• Fuli Luo, Damai Dai, Pengcheng Yang, Tianyu Liu, Baobao Chang, Zhifang Sui, and Xu Sun. 2019. Learning to control the fine-grained sentiment for story ending generation. In Proceedings of the 57th Annual Meeting of the Association for Computational Linguistics, pages 6020–6026.
    Google ScholarLocate open access versionFindings
  • Lara J. Martin, Prithviraj Ammanabrolu, Xinyu Wang, William Hancock, Shruti Singh, Brent Harrison, and Mark O. Riedl. 2018. Event representations for automated story generation with deep neural nets. In Proceedings of the Thirty-Second AAAI Conference on Artificial Intelligence, pages 868–875.
    Google ScholarLocate open access versionFindings
  • Robert McKee. 2003. Storytelling that moves people: A conversation with screenwriting coach robert mckee. Harvard business review, 81:51–5, 136.
    Google ScholarLocate open access versionFindings
  • Hardik Meisheri and Lipika Dey. 2018. TCS research at SemEval-2018 task 1: Learning robust representations using multi-attention architecture. In Proceedings of The 12th International Workshop on Semantic Evaluation, pages 291–299.
    Google ScholarLocate open access versionFindings
  • Gonzalo Méndez, Pablo Gervás, and Carlos León. 2016. On the use of character affinities for story plot generation. In Knowledge, Information and Creativity Support Systems, pages 211–225.
    Google ScholarLocate open access versionFindings
  • Saif Mohammad. 2018. Word affect intensities. In Proceedings of the Eleventh International Conference on Language Resources and Evaluation, pages 173– 183.
    Google ScholarLocate open access versionFindings
  • Saif Mohammad, Felipe Bravo-Marquez, Mohammad Salameh, and Svetlana Kiritchenko. 2018. SemEval2018 task 1: Affect in tweets. In Proceedings of The 12th International Workshop on Semantic Evaluation, pages 1–17.
    Google ScholarLocate open access versionFindings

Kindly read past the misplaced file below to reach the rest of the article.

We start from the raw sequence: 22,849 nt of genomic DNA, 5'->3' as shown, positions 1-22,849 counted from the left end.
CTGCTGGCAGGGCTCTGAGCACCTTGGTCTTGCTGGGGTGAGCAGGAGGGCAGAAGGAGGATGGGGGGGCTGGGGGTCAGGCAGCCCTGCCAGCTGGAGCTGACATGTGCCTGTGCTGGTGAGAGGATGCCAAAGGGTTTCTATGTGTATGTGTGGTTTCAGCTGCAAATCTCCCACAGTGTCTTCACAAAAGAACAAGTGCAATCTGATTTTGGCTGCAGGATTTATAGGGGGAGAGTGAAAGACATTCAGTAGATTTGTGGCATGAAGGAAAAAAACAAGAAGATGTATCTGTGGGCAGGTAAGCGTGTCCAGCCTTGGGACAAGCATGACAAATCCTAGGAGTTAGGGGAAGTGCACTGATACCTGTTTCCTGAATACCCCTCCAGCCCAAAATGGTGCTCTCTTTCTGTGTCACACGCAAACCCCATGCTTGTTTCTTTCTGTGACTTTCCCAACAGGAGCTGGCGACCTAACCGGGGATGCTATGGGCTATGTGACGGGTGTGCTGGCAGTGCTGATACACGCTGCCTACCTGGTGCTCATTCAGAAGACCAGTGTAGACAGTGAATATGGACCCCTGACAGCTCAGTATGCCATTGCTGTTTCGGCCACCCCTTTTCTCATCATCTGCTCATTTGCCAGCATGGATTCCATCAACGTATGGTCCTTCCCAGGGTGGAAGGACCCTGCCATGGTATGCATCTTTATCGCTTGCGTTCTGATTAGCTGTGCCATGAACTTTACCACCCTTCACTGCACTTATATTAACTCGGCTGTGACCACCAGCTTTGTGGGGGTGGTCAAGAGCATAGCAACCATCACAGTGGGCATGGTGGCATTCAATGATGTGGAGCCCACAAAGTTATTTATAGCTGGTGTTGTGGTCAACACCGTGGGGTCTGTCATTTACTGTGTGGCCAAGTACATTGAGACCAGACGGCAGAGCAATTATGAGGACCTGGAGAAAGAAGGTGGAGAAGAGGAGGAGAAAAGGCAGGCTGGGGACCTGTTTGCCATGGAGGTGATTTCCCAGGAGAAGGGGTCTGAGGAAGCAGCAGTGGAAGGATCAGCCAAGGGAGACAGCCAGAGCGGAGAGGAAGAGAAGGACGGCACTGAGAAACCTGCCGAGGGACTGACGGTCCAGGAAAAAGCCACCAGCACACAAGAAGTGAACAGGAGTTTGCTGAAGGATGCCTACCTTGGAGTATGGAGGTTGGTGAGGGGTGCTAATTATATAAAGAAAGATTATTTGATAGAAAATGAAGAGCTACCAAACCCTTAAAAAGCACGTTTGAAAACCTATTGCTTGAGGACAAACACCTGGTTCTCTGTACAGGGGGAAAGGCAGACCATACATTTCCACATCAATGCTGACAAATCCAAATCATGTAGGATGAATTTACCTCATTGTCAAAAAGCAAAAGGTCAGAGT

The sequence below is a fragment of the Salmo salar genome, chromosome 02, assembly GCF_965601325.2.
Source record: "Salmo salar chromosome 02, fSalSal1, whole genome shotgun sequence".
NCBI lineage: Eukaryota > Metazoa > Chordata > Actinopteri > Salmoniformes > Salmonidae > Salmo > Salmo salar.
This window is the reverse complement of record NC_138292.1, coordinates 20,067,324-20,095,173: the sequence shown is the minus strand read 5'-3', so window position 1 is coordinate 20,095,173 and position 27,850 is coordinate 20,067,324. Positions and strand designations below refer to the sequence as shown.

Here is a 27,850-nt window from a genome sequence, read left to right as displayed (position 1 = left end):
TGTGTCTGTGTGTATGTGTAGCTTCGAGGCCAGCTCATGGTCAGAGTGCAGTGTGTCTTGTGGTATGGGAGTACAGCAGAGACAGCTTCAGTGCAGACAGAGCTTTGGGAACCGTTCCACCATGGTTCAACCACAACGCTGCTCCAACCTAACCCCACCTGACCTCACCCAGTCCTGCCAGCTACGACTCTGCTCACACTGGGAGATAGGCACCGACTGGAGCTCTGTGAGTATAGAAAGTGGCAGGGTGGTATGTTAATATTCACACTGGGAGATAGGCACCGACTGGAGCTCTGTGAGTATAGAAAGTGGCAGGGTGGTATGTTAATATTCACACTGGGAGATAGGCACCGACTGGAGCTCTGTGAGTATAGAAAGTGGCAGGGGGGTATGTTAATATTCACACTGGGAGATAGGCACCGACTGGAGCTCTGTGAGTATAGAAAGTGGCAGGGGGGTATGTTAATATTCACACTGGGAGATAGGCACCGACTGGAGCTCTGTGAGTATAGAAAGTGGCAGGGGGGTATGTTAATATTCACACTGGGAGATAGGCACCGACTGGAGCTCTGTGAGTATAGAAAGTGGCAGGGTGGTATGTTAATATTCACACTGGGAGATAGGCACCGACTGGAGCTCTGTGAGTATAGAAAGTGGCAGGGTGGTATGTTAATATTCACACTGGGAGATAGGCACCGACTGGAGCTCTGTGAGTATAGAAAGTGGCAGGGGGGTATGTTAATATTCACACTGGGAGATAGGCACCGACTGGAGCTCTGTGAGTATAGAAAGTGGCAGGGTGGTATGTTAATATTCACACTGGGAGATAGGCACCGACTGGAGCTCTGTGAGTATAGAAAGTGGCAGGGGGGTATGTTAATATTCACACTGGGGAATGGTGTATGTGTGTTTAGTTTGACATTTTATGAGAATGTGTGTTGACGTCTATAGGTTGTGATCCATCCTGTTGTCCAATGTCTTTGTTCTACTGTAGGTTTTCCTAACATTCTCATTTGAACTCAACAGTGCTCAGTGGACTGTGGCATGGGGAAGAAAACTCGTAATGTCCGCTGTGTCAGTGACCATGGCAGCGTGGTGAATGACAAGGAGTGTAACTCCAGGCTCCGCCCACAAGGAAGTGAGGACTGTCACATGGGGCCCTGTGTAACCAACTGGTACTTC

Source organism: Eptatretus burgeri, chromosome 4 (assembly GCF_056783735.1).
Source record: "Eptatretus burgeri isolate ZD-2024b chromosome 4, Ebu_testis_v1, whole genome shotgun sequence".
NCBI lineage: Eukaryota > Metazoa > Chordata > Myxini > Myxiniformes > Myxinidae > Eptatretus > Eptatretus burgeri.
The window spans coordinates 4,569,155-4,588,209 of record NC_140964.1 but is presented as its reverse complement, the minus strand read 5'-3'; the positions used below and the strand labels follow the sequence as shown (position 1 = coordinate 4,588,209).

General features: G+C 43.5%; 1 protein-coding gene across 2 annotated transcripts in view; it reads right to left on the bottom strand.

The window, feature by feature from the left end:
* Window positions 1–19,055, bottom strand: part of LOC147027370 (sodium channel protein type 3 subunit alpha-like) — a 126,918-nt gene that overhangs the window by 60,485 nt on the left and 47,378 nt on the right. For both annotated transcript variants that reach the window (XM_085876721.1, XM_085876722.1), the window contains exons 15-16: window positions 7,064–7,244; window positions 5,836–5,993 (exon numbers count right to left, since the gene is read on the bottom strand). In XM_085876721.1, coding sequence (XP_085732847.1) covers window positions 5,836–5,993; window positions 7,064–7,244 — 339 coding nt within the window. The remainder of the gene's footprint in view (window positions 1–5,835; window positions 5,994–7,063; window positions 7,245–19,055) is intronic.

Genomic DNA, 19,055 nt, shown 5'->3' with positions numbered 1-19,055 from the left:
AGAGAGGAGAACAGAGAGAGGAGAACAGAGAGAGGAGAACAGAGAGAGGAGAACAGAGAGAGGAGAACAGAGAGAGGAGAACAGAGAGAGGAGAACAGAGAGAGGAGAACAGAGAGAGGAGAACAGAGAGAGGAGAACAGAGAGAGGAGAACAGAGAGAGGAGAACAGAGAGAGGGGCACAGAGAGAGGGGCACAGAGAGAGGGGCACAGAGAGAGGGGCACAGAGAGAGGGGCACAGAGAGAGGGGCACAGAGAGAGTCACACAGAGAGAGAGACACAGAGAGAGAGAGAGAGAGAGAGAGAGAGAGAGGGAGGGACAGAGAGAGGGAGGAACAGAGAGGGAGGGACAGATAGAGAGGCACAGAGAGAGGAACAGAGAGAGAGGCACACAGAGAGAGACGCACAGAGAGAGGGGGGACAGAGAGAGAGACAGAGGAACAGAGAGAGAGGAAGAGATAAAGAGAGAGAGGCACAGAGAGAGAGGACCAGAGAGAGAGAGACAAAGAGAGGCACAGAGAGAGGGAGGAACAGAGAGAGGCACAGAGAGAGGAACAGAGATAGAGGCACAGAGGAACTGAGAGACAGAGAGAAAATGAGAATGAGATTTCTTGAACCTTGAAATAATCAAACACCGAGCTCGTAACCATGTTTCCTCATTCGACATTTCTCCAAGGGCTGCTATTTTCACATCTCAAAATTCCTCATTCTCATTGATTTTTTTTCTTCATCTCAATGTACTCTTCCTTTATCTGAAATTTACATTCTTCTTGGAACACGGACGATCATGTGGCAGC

• Daniel G. Morrow. 1985. Prominent characters and events organize narrative understanding. Journal of Memory and Language, 24(3):304–319.
    Google ScholarLocate open access versionFindings
  • Nasrin Mostafazadeh, Nathanael Chambers, Xiaodong He, Devi Parikh, Dhruv Batra, Lucy Vanderwende, Pushmeet Kohli, and James Allen. 2016. A corpus and cloze evaluation for deeper understanding of commonsense stories. In Proceedings of the 2016 Conference of the North American Chapter of the Association for Computational Linguistics: Human Language Technologies, pages 839–849.
    Google ScholarLocate open access versionFindings
  • Eric W. Noreen. 1989. Computer-Intensive Methods for Testing Hypotheses: An Introduction. Wiley New York.
    Google ScholarFindings
  • Kishore Papineni, Salim Roukos, Todd Ward, and WeiJing Zhu. 2002. Bleu: a method for automatic evaluation of machine translation. In Proceedings of the 40th Annual Meeting of the Association for Computational Linguistics, pages 311–318.
    Google ScholarLocate open access versionFindings
  • Brian Parkinson and Antony Manstead. 1993. Making sense of emotion in stories and social life. Cognition and Emotion, 7(3-4):295–323.
    Google ScholarLocate open access versionFindings
  • Romain Paulus, Caiming Xiong, and Richard Socher. 2018. A deep reinforced model for abstractive summarization. In 6th International Conference on Learning Representations.
    Google ScholarLocate open access versionFindings
  • Nanyun Peng, Marjan Ghazvininejad, Jonathan May, and Kevin Knight. 2018. Towards controllable story generation. In Proceedings of the First Workshop on Storytelling, pages 43–49.
    Google ScholarLocate open access versionFindings
  • Jeffrey Pennington, Richard Socher, and Christopher Manning. 2014. Glove: Global vectors for word representation. In Proceedings of the 2014 Conference on Empirical Methods in Natural Language Processing, pages 1532–1543.